Pinellas County Commissioners’ approval of a zoning change for the 2.58 acres north of Alt. 19 outlined on this map allows the developer to continue the process toward building 16 duplex units in Palm Harbor.
CLEARWATER – Pinellas County Commissioners approved, 5-1, a rezoning request June 18 that would allow single family and multi-family development on 2.58 acres of land on the west side of Alt. 19 north of Harbor Ridge Drive in Palm Harbor.
Commissioner Norm Roche voted no. Commissioner John Morroni was absent.
Majestic Real Estate Investment requested the zoning change from R-3, which only allows development of single-family homes, to RPD-5, Residential Planned Development, five units per acre. The applicant also owns an adjacent site and proposes to transfer three unused units from that property to the south of the proposed site, allowing construction of 16 units.
According to a staff report, RPD zoning also would allow “clustering of units to preserve desirable vegetation rather than the typical platting of 60 feet by 100 feet lots having 50 foot wide subdivision streets, which does not encourage preservation of trees.
The proposed development also will share an access point to Alt. 19, just one of several points neighboring property owners oppose.
The Local Planning Agency approved the plan May 8, despite receiving 20 letters and a petition with 107 signatures in opposition. The LPA concluded that the requested zoning change was compatible with surrounding zoning and land uses in the area and should pose no adverse impact to the adjacent single-family development to the north and west.
Staff did note that approval of the rezoning request did not ensure that the site could meet county development regulations.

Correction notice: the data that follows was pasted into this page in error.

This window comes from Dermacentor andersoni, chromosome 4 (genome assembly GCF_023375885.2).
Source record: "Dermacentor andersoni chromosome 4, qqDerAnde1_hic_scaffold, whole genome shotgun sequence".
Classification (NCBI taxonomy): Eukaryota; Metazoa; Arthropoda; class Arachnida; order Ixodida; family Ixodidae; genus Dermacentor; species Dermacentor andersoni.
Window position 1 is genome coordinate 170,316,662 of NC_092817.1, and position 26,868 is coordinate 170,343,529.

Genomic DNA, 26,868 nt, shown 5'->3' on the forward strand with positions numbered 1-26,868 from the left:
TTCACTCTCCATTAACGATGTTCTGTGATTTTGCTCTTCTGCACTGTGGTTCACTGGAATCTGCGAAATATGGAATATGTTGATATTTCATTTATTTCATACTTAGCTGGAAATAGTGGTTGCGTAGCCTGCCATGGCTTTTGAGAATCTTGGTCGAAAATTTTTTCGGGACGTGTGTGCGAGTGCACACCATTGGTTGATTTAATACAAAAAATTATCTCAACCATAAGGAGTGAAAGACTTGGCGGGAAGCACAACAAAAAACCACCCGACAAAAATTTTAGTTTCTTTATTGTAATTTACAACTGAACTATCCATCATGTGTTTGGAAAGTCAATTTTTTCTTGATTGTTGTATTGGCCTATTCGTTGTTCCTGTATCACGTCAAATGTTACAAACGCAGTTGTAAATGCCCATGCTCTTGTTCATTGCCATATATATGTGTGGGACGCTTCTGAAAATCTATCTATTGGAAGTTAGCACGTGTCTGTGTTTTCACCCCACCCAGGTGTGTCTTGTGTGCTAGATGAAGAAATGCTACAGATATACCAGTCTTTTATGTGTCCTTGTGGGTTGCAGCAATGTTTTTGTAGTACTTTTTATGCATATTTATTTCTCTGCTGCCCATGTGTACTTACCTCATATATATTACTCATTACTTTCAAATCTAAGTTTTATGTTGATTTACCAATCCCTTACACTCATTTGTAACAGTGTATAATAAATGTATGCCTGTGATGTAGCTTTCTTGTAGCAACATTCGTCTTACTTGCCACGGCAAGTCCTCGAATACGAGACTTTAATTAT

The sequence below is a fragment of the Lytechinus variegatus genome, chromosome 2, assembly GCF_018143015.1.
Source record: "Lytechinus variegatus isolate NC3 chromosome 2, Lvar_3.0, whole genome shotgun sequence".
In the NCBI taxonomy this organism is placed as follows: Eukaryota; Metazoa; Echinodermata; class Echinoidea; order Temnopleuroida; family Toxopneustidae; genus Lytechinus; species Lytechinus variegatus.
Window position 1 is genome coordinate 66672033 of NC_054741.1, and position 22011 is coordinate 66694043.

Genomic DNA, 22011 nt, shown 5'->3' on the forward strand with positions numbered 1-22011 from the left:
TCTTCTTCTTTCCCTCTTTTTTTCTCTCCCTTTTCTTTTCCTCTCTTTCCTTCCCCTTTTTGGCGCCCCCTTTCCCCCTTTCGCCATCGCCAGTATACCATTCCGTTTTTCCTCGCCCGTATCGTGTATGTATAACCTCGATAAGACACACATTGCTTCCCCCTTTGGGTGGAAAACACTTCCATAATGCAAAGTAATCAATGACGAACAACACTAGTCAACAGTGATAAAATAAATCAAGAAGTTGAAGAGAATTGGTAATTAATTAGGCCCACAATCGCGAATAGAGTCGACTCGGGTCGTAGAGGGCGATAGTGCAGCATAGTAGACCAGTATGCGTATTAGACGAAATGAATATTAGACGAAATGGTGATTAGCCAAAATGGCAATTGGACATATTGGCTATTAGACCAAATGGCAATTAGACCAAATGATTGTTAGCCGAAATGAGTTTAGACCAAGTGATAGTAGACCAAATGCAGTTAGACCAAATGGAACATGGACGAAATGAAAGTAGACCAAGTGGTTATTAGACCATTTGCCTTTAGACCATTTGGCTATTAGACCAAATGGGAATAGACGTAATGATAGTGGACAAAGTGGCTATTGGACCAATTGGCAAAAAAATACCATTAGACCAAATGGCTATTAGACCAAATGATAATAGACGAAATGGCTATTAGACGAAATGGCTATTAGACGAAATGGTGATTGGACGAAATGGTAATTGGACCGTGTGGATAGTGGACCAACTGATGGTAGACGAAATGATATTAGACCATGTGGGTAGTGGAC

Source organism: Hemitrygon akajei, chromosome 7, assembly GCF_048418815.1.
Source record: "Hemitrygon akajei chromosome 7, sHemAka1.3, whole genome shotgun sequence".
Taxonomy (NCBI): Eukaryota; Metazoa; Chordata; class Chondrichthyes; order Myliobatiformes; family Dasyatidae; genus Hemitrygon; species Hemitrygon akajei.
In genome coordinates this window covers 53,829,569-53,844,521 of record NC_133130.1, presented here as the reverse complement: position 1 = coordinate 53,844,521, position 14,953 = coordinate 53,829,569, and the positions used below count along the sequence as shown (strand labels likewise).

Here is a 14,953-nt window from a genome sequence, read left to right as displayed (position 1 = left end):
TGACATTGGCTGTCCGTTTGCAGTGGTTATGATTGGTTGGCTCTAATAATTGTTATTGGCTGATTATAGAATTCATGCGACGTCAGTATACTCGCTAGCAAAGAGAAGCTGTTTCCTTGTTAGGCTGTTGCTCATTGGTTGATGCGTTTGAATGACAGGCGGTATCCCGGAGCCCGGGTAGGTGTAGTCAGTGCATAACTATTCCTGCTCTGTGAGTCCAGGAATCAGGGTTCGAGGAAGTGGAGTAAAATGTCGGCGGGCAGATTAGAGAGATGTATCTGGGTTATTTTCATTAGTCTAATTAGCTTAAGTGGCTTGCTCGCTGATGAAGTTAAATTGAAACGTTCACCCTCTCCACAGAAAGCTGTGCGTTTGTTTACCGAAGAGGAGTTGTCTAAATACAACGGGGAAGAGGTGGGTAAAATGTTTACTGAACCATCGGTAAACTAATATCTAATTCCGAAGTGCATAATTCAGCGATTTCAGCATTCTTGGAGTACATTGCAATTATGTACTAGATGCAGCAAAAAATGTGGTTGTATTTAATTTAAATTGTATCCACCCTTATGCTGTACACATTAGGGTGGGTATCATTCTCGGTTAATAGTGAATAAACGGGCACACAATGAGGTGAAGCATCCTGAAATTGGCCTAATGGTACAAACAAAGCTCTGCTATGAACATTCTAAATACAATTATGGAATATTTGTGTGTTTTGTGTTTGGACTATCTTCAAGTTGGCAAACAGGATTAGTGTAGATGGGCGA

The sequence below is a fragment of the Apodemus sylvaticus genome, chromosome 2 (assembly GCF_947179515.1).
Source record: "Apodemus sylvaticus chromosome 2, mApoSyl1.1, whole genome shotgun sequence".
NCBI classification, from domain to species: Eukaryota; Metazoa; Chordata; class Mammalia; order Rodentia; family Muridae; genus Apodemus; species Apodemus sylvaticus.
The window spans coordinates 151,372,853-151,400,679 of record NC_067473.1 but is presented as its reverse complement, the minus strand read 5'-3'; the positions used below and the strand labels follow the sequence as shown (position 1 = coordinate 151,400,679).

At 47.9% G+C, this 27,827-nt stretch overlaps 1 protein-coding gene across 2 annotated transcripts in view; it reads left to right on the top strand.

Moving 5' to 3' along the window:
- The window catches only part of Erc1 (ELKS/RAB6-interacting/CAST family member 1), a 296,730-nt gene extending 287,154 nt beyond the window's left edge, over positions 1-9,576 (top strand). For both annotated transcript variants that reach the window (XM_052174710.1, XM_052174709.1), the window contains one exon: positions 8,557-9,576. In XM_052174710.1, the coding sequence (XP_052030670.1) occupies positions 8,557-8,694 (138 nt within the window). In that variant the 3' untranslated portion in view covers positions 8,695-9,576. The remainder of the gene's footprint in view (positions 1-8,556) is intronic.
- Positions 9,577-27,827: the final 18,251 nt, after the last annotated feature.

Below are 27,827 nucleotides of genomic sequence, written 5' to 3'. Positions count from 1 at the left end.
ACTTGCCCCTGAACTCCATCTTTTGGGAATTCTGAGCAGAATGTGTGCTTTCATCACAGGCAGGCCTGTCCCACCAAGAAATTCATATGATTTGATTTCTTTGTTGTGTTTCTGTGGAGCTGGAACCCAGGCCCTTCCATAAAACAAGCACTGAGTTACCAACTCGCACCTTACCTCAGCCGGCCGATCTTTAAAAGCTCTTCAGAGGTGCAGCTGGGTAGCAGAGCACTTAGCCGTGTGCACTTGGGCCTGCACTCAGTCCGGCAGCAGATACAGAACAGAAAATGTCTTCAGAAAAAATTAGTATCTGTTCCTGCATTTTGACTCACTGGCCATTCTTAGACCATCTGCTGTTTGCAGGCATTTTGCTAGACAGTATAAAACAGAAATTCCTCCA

George Stamas, secretary/treasurer for Pioneer Developers of America Inc., spoke for the applicant. He said Pioneer was currently building townhomes on a parcel of land south of the property. The plan is to build duplexes that are “consistent with the present community,” he said.
However, the neighbors weren’t so sure. Residents from Baywood Village and Harbor Ridge Villa talked about increased traffic problems and declines in value for their single-family homes. They expressed concern about excessive activity and noise during construction, loss of green space and privacy. Some said the proposed development would affect the safety of the Pinellas Trail and the primate sanctuary located across the street.
Others objected to sharing a driveway and said the developer did not have consent of the property owners to use the road to access another development, meaning the site plan would need to be changed to accommodate ingress and egress off Alt. 19.
Some requested that a developer’s agreement be in place prior to approval of the rezoning. County Attorney Jim Bennett said a developer’s agreement was not relevant to zoning issues and would only be required if the zoning was not compatible with the community.
John Cueva, zoning manager for the Pinellas County Planning Department, said use of the road was an issue between the homeowner’s association and the applicant and did not affect the rezoning request.
“Staff and the LPA believe this is appropriate zoning,” he said.
Commissioner Susan Latvala encouraged the developer to meet with those in opposition to explain what was happening before construction starts.
“Rumors spread much faster than the facts,” she said. “You really need to be good neighbors.”
Latvala also said while she understood the concern about a potential increase in traffic.
“But it is easier to get out of your neighborhood than mine, because you have a light,” she said. “I’ve given this a lot of thought and see no reason to deny. … I have no reason not to support a zoning change.”
Roche, who cast the only no vote, said he had “a lot of concerns.”
“We just went through this in East Lake,” he said. “There’s a lot of issues and we’re not supposed to address it.”
Rezoning matters have specific criteria to be considered for approval or denial.
“We’re missing something – the big picture,” he said. “… We’ve got to fix this process.”
Roche made a motion to deny without prejudice to allow the applicant to reapply after the issues had been resolved and a developer’s agreement was available. The motion died without a second.
Bennett explained again that a developer’s agreement was not appropriate for the zoning application.
“Staff says the zoning is OK,” he said.
“They have to have egress and ingress before they can develop the land,” Latvala said. “They’ll either resolve the issue or it won’t be developed.”